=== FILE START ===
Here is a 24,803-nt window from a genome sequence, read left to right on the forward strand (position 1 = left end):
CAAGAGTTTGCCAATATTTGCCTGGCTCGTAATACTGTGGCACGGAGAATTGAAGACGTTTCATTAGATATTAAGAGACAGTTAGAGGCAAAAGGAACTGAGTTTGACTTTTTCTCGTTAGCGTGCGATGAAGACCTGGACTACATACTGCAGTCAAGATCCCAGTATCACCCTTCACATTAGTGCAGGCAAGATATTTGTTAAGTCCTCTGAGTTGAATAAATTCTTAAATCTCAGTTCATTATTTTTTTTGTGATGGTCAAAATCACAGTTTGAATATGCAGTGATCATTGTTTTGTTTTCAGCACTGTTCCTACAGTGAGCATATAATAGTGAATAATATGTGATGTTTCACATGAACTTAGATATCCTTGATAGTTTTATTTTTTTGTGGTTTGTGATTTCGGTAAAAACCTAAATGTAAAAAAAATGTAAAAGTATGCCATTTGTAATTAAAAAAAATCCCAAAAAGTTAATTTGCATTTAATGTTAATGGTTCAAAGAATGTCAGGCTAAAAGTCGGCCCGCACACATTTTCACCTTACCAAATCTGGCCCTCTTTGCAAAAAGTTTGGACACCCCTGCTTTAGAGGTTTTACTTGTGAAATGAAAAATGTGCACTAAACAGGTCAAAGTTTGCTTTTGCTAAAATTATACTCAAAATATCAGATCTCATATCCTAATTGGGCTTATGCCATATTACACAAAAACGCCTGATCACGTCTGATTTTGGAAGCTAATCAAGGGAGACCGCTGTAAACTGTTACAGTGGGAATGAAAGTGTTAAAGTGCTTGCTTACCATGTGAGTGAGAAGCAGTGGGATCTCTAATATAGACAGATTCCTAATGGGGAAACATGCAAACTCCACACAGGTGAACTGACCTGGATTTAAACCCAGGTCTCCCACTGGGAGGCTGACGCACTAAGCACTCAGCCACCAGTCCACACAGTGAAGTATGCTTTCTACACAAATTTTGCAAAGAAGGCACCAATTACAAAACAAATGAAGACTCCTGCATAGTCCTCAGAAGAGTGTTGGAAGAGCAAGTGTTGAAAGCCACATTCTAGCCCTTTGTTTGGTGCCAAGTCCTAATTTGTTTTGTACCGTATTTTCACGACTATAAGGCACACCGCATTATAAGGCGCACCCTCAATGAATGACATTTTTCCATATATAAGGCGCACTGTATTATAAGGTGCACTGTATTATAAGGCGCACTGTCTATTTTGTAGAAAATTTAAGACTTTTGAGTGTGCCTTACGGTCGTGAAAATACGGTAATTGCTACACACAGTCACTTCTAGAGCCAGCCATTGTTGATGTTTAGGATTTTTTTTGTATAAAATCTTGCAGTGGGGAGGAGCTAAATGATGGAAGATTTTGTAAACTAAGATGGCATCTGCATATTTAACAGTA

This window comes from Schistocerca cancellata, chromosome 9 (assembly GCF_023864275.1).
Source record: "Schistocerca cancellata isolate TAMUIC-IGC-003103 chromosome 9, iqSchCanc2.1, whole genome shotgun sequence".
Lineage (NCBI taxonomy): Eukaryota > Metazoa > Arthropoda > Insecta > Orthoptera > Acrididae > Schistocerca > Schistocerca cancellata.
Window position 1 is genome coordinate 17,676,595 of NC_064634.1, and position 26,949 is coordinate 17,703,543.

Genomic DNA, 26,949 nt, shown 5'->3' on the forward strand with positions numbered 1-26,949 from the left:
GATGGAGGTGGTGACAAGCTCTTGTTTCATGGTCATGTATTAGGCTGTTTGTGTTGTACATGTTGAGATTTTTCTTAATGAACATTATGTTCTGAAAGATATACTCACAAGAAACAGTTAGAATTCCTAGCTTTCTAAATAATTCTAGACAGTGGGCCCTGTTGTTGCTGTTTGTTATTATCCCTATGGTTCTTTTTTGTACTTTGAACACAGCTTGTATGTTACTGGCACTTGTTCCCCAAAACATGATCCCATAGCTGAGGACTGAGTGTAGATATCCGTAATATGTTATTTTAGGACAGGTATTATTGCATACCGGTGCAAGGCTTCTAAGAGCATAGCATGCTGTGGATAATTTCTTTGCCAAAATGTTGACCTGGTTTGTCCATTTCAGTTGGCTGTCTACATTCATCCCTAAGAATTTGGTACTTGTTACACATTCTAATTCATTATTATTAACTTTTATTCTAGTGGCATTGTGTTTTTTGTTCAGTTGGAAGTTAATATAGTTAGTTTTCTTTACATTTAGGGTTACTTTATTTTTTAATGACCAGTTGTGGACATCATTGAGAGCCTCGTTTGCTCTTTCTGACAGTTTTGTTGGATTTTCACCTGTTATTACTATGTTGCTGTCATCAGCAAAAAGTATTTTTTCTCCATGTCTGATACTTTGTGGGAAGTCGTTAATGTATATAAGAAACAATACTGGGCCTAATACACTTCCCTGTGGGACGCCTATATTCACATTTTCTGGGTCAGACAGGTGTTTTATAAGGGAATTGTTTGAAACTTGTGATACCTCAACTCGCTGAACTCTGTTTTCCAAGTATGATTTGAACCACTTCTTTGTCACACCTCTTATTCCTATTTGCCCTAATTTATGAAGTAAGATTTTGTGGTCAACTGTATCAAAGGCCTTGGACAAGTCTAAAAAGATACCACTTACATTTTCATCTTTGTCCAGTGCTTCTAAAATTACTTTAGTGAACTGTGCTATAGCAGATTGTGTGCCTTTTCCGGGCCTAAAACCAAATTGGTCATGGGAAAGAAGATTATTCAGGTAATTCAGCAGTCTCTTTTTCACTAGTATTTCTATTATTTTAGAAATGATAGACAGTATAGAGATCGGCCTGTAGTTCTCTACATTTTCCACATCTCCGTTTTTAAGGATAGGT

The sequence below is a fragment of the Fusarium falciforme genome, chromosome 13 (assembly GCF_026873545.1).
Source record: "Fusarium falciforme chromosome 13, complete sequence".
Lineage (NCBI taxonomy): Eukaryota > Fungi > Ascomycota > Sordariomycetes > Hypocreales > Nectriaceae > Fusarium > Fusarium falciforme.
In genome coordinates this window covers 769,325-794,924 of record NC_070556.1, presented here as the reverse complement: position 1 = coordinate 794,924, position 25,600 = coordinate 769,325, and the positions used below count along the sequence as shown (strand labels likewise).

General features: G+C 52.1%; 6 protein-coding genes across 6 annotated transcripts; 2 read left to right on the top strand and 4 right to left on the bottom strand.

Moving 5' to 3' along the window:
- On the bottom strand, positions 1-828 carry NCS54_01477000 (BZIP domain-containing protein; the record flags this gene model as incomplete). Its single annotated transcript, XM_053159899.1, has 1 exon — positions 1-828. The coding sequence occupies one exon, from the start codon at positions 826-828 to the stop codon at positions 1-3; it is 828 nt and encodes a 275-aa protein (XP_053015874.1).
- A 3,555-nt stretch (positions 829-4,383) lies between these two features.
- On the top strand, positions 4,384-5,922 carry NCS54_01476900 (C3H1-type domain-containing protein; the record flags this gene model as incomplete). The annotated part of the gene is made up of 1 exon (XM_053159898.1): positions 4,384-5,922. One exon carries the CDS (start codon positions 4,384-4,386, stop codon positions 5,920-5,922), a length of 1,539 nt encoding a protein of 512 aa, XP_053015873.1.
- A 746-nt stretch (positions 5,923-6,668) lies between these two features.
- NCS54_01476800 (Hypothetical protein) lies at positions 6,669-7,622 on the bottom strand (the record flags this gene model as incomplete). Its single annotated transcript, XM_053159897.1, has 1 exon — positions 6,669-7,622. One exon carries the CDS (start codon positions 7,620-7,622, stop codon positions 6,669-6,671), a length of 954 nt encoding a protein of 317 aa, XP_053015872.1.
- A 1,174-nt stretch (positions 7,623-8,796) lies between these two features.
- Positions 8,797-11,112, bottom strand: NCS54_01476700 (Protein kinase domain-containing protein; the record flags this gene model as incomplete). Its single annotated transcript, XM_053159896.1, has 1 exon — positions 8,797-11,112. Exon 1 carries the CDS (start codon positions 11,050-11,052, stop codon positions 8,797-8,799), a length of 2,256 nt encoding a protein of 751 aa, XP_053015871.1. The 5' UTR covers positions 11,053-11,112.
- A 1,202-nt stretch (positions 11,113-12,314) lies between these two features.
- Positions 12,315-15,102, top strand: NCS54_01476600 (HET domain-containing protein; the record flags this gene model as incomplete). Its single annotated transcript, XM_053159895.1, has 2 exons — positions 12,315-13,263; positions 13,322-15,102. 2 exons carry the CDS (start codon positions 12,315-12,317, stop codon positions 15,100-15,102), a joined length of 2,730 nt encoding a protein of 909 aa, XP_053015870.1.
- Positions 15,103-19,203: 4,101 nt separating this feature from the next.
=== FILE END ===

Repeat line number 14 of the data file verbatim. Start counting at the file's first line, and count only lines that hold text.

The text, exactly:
Moving 5' to 3' along the window: